On paper, cloud computing is a relatively straightforward model which allows access to compute and storage resources. However, the reality of cloud pricing can be quite complex. Have you ever looked at the long list of instances and pricing associated to each? Can you come up with the price of a cloud instance if you are only given a certain CPU and memory requirement? Probably not.
Let’s be realistic, to come up with a price you would have to go through an extensive list of instances and filter the ones that have certain requirements. Although you might find multiple instances that suit your needs in this filtered list, you will [most probably] select the cheapest one and go on to making scientific magic happen.
If you decide to go for some seriously big data workloads, you might end up having to select big instances with more CPUs and more memory. The problem is that prices go up considerably: big machines such as x1.16xlarge or x1.32xlarge cost around $16/hr and $32/hr, respectively. And if you’re planning long running analyses, these prices become prohibitive. To go easy on your wallet, you may want to consider using reduced cost instances, like spot instances.
If you thought cloud pricing was complex, spot instances pricing is even more convoluted. This service offers the cloud users excess capacity with large discounts. For instance, in the example below, for an instance type of x1.32large, we see a reduction of 75% in price through time. Although spot instances can reach up to 80% of initial discounts, management of the instances can be quite tricky.
The main issue with discounted instances is that they are subject to price fluctuations that depend on both market availability and current bids in the market. In the end, you are not the only bidder in the market, which can affect your chances of getting the exact machine you want.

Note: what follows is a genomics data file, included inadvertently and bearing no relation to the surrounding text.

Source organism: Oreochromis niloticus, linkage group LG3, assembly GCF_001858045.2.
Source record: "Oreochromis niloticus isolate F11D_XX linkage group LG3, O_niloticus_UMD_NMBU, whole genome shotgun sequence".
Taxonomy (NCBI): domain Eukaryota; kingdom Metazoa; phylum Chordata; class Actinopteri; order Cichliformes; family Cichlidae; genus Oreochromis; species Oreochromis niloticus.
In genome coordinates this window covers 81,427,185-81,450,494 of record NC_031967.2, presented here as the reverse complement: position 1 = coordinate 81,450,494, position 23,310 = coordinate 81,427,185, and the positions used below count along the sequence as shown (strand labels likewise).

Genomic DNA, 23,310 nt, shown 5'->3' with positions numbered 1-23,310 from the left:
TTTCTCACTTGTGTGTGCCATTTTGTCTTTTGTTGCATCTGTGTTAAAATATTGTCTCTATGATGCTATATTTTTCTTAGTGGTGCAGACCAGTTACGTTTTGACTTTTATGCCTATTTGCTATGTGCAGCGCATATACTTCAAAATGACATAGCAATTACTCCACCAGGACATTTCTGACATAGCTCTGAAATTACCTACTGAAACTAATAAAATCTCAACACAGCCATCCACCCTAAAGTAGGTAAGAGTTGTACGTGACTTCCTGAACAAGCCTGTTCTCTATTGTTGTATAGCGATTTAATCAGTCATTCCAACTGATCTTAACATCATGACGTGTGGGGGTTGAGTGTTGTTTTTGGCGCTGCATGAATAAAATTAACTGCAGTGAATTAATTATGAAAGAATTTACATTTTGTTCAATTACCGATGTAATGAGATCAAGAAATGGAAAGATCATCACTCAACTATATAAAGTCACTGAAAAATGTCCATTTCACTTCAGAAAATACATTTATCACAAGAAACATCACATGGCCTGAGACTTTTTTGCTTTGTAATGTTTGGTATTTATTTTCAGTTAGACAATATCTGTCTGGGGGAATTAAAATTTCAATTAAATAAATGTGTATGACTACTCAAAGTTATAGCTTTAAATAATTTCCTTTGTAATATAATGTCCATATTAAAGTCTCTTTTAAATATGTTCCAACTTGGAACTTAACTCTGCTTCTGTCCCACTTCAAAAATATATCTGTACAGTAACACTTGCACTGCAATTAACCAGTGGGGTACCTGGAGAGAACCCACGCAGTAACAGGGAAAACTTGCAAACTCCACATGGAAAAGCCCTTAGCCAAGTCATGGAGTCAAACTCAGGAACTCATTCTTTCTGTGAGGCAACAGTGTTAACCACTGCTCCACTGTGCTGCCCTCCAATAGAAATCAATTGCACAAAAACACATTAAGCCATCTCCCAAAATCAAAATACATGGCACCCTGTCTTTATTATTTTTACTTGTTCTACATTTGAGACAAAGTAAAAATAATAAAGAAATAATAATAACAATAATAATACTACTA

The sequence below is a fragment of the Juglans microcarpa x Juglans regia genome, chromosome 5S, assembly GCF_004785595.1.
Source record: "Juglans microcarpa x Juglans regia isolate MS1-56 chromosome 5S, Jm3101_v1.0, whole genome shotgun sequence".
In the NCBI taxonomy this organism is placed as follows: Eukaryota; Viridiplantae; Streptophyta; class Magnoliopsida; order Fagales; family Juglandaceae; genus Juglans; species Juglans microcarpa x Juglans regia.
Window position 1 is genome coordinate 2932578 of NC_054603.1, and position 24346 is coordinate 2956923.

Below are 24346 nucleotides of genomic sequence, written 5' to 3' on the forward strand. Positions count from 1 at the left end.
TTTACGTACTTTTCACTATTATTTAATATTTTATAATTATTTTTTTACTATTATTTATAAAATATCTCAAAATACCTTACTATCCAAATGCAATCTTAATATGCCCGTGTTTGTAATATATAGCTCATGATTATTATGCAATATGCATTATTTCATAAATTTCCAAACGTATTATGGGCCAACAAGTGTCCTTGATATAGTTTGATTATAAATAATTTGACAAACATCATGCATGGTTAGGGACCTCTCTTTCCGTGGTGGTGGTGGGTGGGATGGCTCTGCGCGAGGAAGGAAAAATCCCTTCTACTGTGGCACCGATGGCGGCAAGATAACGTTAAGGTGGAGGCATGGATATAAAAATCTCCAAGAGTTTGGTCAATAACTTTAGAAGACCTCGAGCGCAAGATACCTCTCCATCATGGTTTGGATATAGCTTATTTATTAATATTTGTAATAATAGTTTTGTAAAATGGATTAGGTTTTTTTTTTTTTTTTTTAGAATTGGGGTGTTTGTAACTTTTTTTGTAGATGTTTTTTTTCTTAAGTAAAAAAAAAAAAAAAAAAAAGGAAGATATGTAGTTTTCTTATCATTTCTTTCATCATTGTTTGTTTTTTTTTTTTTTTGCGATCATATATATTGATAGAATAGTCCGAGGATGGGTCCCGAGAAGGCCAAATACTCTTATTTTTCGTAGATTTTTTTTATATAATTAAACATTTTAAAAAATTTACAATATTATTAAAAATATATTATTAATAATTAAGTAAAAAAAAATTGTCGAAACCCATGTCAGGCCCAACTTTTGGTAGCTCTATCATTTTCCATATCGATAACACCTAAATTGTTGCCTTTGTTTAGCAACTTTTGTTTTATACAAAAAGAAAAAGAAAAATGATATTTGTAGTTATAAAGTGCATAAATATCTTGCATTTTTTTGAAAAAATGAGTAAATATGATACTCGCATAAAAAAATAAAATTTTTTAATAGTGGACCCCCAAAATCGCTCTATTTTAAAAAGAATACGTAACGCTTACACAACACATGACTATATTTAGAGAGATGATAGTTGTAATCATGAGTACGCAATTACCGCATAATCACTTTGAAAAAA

In the best case scenario, if you do manage to get a hold of an instance you desperately need, you can end up losing it at any time. This happens if the market availability changes, or if your bid gets superseded due to price increases. If you do lose an instance, you will receive a notification letting you know that your resources are going down.
And if that wasn’t enough, cloud providers, do not give you enough information to make predictions of availability. Currently, you are provided with dates, instance types, availability zones and market prices along intervals that span 90 days. With all that information, it is up to the user to investigate and draw their own conclusions on patterns to optimise deployments…and not whittle away while doing so.
Although spot instances can be a hassle to manage, especially in nail biting deployment scenarios where you either need to get your job done fast or need a highly available service, they are worth the trouble and headaches as they save you a considerable amount of money. Ultimately, cloud users looking to benefit from the spot instance market have to adapt all their applications to take into account the market complexity.
At Lifebit, we have always been conscious of how much big data workloads cost. In order to address these issues, we adapted our system to work in sync with reduced costs instances. Besides adapting our internal tooling, we also provided a system that handles all possible disaster scenarios and allows our team to relax and forget about rushed deployment, monitoring and scaling.
Once we solved our own issues with spot instances, we decided to be considerate and offer these functionalities to users 🙂 . Through CloudOS, users can throw their big data pipelines into our system and it will take care of all the provisioning, maintenance, and scaling while users can sit back and enjoy their coffee. The user only needs to select a group of reduced cost instances that match their resource needs, and the pipeline is ready to go without any fuss.
Hopefully, navigating through spot instance territory will no longer be frightening with our new CloudOS functionalities.
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